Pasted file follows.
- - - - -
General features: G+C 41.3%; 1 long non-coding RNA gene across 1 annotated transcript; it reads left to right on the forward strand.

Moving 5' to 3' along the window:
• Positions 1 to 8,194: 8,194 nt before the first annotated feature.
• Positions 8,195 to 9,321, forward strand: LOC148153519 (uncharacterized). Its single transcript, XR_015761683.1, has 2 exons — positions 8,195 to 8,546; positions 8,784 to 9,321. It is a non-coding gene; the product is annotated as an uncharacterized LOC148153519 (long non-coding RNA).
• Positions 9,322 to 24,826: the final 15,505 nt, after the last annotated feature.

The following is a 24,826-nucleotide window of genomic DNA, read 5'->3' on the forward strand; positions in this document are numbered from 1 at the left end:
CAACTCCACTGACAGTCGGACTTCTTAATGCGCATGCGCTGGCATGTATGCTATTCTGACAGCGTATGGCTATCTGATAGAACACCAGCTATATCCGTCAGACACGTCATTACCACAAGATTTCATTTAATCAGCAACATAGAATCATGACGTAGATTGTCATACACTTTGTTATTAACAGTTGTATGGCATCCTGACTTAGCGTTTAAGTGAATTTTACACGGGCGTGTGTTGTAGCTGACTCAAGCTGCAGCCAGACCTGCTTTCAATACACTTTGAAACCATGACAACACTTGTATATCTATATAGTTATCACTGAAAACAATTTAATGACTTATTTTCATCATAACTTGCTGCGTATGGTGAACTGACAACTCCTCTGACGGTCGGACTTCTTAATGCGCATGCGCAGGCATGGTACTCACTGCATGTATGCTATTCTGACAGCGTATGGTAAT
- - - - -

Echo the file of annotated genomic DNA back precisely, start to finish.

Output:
General features: G+C 41.3%; 1 long non-coding RNA gene across 1 annotated transcript; it reads left to right on the forward strand.

Moving 5' to 3' along the window:
• Positions 1 to 8,194: 8,194 nt before the first annotated feature.
• Positions 8,195 to 9,321, forward strand: LOC148153519 (uncharacterized). Its single transcript, XR_015761683.1, has 2 exons — positions 8,195 to 8,546; positions 8,784 to 9,321. It is a non-coding gene; the product is annotated as an uncharacterized LOC148153519 (long non-coding RNA).
• Positions 9,322 to 24,826: the final 15,505 nt, after the last annotated feature.

The following is a 24,826-nucleotide window of genomic DNA, read 5'->3' on the forward strand; positions in this document are numbered from 1 at the left end:
CAACTCCACTGACAGTCGGACTTCTTAATGCGCATGCGCTGGCATGTATGCTATTCTGACAGCGTATGGCTATCTGATAGAACACCAGCTATATCCGTCAGACACGTCATTACCACAAGATTTCATTTAATCAGCAACATAGAATCATGACGTAGATTGTCATACACTTTGTTATTAACAGTTGTATGGCATCCTGACTTAGCGTTTAAGTGAATTTTACACGGGCGTGTGTTGTAGCTGACTCAAGCTGCAGCCAGACCTGCTTTCAATACACTTTGAAACCATGACAACACTTGTATATCTATATAGTTATCACTGAAAACAATTTAATGACTTATTTTCATCATAACTTGCTGCGTATGGTGAACTGACAACTCCTCTGACGGTCGGACTTCTTAATGCGCATGCGCAGGCATGGTACTCACTGCATGTATGCTATTCTGACAGCGTATGGTAAT